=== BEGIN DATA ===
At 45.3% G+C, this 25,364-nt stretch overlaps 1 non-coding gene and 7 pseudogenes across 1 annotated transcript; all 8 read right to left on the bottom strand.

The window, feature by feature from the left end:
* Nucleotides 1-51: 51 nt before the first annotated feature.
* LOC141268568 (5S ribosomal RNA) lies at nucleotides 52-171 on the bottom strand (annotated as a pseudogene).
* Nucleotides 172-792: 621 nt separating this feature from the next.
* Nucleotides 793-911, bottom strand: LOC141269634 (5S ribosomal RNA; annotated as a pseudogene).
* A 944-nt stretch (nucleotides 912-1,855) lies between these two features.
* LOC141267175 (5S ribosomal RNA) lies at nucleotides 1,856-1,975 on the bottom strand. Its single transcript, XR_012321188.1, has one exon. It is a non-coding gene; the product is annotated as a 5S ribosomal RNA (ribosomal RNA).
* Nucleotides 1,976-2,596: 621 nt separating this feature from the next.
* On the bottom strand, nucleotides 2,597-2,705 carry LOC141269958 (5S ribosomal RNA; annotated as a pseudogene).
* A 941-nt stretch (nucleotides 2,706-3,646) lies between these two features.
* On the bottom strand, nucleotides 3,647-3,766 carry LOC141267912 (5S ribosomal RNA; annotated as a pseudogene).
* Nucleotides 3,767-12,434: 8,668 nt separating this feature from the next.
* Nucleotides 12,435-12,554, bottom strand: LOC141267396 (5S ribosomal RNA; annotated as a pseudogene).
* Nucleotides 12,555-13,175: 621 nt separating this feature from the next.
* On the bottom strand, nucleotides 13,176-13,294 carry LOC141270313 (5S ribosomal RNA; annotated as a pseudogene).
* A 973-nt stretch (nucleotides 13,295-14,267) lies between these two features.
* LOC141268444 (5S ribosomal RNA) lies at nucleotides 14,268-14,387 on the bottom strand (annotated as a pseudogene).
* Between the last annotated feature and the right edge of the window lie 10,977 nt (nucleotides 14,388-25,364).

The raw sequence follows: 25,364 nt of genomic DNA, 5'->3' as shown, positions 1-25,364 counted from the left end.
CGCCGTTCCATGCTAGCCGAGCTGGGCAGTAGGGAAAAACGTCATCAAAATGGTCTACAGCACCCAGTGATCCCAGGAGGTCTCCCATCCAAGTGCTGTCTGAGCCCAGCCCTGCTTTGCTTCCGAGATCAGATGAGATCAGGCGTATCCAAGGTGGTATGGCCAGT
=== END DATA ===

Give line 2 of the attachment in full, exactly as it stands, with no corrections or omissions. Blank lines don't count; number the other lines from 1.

The window, feature by feature from the left end: